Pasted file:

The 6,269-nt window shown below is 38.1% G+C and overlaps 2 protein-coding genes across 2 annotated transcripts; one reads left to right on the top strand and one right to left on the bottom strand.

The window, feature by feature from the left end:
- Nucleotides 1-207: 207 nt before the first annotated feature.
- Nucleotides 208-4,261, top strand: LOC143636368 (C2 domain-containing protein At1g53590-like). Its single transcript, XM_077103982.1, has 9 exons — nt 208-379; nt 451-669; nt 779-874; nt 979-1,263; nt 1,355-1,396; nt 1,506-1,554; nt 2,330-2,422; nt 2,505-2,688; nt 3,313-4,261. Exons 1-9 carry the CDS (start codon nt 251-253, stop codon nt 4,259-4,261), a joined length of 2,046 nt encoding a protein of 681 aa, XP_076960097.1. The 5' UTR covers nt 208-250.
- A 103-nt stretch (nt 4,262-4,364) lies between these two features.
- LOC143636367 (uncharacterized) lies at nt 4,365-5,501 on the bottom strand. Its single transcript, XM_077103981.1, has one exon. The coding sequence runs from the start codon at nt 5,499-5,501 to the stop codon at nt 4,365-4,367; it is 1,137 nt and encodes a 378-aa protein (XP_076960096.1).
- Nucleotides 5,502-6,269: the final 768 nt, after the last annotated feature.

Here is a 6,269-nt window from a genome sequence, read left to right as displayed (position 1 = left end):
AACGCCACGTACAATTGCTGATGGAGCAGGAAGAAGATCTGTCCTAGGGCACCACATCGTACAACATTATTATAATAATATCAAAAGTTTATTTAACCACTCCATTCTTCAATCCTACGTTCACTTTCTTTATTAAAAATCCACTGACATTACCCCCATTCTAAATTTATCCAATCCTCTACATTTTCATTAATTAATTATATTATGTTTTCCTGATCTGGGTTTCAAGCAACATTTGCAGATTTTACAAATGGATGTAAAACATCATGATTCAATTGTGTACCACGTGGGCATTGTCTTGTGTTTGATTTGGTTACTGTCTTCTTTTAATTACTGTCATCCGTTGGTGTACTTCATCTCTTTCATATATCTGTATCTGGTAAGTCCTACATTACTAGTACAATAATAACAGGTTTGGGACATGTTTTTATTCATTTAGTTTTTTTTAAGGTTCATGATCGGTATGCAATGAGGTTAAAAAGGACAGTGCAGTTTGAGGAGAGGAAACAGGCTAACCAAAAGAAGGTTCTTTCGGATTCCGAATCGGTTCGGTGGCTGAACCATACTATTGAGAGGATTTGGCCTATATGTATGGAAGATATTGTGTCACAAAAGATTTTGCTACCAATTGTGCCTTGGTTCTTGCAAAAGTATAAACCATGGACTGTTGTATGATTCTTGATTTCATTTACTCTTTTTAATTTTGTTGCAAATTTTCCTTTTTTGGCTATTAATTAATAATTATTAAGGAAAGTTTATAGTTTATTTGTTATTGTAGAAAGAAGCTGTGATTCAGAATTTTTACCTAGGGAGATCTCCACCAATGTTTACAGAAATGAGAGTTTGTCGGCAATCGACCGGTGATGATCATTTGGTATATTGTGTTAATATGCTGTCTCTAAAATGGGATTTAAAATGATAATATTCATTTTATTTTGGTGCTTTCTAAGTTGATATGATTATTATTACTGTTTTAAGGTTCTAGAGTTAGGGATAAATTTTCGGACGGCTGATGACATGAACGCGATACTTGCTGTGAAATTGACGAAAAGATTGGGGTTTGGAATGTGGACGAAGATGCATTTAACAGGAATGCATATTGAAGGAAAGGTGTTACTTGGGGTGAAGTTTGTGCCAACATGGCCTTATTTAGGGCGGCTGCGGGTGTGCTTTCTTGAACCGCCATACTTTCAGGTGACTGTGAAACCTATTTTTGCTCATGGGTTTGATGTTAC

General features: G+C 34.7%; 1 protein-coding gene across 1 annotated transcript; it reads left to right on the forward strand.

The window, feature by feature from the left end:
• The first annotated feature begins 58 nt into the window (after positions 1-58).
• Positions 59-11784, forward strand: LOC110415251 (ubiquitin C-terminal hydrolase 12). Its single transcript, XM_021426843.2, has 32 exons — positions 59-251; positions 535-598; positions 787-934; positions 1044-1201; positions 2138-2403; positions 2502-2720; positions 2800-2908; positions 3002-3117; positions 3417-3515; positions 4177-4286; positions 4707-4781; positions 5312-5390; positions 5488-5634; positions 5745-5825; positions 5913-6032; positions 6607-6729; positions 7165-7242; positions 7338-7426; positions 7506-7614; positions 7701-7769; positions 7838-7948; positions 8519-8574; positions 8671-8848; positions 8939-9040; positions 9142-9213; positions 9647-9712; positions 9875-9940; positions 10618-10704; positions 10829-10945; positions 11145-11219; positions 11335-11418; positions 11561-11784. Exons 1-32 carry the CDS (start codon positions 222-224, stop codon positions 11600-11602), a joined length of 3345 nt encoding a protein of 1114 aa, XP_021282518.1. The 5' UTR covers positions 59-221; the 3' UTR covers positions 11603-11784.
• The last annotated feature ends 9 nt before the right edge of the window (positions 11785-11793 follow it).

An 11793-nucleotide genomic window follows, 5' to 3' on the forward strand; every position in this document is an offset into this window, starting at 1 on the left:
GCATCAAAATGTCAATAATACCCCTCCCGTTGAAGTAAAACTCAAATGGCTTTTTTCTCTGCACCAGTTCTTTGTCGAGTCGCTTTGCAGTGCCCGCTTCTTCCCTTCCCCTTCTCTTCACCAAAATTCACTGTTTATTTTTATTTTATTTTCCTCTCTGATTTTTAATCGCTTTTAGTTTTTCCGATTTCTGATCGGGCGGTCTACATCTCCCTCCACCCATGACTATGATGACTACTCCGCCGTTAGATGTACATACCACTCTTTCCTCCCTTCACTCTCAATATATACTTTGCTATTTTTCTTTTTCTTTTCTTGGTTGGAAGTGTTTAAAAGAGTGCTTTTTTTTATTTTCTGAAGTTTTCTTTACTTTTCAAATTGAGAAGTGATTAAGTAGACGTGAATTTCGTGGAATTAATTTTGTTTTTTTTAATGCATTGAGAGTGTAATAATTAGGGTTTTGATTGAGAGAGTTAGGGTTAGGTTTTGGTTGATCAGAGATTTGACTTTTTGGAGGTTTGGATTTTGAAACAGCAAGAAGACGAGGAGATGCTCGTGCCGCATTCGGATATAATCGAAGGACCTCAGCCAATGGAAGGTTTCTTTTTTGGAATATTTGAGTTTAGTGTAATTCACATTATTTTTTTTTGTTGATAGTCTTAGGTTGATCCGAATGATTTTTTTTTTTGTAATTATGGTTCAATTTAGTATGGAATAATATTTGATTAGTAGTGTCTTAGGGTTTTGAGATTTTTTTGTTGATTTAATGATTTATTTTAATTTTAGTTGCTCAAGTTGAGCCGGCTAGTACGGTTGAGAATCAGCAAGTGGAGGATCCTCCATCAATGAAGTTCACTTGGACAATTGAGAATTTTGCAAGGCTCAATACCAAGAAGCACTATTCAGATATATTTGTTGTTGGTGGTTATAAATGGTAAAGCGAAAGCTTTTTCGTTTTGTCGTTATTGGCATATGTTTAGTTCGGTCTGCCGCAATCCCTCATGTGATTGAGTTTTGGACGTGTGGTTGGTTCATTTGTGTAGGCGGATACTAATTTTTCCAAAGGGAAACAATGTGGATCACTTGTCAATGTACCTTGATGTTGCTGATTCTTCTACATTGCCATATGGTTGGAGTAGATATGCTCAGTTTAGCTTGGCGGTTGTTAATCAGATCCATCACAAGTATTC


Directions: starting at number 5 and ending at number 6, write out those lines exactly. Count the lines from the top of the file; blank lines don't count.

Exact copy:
- A 103-nt stretch (nt 4,262-4,364) lies between these two features.
- LOC143636367 (uncharacterized) lies at nt 4,365-5,501 on the bottom strand. Its single transcript, XM_077103981.1, has one exon. The coding sequence runs from the start codon at nt 5,499-5,501 to the stop codon at nt 4,365-4,367; it is 1,137 nt and encodes a 378-aa protein (XP_076960096.1).